In addition, media in the Eastern Bloc were organs of the state, completely reliant on and subservient to the Communist Party, with radio and television organizations being state-owned, while print media was usually owned by political organizations, mostly by the local Communist Party. While over 15 million Eastern Bloc residents migrated westward from 1945 to 1949, emigration was effectively halted in the early 1950s, with the Soviet approach to controlling national movement emulated by most of the rest of the Eastern Bloc.
Initial changes 
Transformations billed as reforms 
In the USSR, because of strict Soviet secrecy under Joseph Stalin, for many years after World War II, even the best informed foreigners did not effectively know about the operations of the Soviet economy. Stalin had sealed off outside access to the Soviet Union since 1935 (and until his death), effectively permitting no foreign travel inside the Soviet Union such that outsiders did not know of the political processes that had taken place therein. During this period, and even for 25 years after Stalin's death, the few diplomats and foreign correspondents permitted inside the Soviet Union were usually restricted to within a few miles of Moscow, their phones were tapped, their residences were restricted to foreigner-only locations and they were constantly followed by Soviet authorities.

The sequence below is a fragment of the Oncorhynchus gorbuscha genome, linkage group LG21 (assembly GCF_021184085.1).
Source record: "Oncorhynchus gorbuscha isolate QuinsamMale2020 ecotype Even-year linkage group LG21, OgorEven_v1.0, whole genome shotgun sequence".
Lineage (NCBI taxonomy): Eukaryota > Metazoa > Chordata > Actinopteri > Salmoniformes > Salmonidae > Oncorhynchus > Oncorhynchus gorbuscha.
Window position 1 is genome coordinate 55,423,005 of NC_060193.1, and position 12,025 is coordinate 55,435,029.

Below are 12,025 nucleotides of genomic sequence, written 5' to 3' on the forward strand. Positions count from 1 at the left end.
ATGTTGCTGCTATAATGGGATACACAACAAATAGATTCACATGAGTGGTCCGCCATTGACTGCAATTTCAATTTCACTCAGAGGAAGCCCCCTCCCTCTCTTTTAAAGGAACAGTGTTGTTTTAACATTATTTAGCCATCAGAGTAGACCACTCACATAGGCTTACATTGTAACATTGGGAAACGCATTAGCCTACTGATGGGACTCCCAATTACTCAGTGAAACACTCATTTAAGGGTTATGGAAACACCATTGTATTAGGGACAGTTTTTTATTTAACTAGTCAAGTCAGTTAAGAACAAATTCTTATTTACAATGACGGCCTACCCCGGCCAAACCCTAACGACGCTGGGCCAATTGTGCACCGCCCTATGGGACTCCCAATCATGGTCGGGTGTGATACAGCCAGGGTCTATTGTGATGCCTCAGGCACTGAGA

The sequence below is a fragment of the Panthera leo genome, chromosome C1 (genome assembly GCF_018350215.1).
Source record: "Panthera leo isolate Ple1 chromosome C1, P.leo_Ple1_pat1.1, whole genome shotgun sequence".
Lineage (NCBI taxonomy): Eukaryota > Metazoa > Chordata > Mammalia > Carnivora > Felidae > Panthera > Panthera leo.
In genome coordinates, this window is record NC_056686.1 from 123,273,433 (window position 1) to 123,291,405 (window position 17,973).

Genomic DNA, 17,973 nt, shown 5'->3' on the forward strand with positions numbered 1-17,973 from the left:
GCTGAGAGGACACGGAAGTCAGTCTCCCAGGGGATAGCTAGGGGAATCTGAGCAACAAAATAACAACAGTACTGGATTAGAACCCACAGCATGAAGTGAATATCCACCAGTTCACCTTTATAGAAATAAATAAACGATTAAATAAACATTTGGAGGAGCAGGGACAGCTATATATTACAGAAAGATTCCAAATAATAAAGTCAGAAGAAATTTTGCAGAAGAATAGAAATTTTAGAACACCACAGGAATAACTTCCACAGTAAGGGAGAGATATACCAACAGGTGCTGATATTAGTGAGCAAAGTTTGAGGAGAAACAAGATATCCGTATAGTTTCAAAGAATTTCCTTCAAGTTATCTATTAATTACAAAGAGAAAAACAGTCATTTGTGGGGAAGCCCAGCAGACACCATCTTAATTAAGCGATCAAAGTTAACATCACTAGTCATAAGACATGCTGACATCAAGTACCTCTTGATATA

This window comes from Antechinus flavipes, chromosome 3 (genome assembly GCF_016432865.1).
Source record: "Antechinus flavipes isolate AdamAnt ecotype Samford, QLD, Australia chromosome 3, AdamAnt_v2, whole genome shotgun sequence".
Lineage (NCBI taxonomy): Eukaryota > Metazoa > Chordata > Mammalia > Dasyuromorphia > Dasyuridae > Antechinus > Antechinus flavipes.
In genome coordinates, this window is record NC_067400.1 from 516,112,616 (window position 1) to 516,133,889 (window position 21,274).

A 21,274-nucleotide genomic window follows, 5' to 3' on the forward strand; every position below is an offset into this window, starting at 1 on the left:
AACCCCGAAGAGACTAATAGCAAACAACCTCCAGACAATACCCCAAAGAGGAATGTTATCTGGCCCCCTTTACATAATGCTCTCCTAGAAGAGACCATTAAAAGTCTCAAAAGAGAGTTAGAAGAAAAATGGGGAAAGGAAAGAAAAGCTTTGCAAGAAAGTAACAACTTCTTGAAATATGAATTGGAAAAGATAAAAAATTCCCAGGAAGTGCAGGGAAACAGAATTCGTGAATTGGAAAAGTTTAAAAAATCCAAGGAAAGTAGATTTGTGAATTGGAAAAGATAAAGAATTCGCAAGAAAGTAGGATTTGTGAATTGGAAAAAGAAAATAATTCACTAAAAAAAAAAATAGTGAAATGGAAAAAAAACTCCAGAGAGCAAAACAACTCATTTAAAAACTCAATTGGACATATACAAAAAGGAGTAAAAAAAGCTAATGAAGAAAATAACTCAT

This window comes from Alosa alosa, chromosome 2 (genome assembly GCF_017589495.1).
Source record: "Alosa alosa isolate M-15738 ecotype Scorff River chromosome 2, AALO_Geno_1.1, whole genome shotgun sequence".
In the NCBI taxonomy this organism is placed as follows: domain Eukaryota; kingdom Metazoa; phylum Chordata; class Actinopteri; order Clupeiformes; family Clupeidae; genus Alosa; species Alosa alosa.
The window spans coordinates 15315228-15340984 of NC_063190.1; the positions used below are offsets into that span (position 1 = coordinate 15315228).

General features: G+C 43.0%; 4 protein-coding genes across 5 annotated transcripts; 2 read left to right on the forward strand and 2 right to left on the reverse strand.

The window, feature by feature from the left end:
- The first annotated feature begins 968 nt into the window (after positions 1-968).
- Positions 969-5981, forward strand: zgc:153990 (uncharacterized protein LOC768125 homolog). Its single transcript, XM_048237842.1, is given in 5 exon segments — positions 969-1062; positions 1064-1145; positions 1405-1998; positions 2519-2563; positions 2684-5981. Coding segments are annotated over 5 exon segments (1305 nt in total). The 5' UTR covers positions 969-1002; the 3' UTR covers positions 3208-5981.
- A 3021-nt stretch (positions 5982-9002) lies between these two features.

The Soviets also modeled economies in the rest of Eastern Bloc outside the Soviet Union along Soviet command economy lines. Before World War II, the Soviet Union used draconian procedures to ensure compliance with directives to invest all assets in state planned manners, including the collectivisation of agriculture and utilizing a sizeable labor army collected in the gulag system. This system was largely imposed on other Eastern Bloc countries after World War II. While propaganda of proletarian improvements accompanied systemic changes, terror and intimidation of the consequent ruthless Stalinism obfuscated feelings of any purported benefits.
Stalin felt that socioeconomic transformation was indispensable to establish Soviet control, reflecting the Marxist-Leninist view that material bases, the distribution of the means of production, shaped social and political relations. Moscow trained cadres were put into crucial power positions to fulfill orders regarding sociopolitical transformation. Elimination of the bourgeoisie's social and financial power by expropriation of landed and industrial property was accorded absolute priority.
These measures were publicly billed as reforms rather than socioeconomic transformations. Throughout the Eastern Bloc, except for Czechoslovakia, "societal organizations" such as trade unions and associations representing various social, professional and other groups, were erected with only one organization for each category, with competition excluded. Those organizations were managed by communist cadres, though during the initial period, they allowed for some diversity.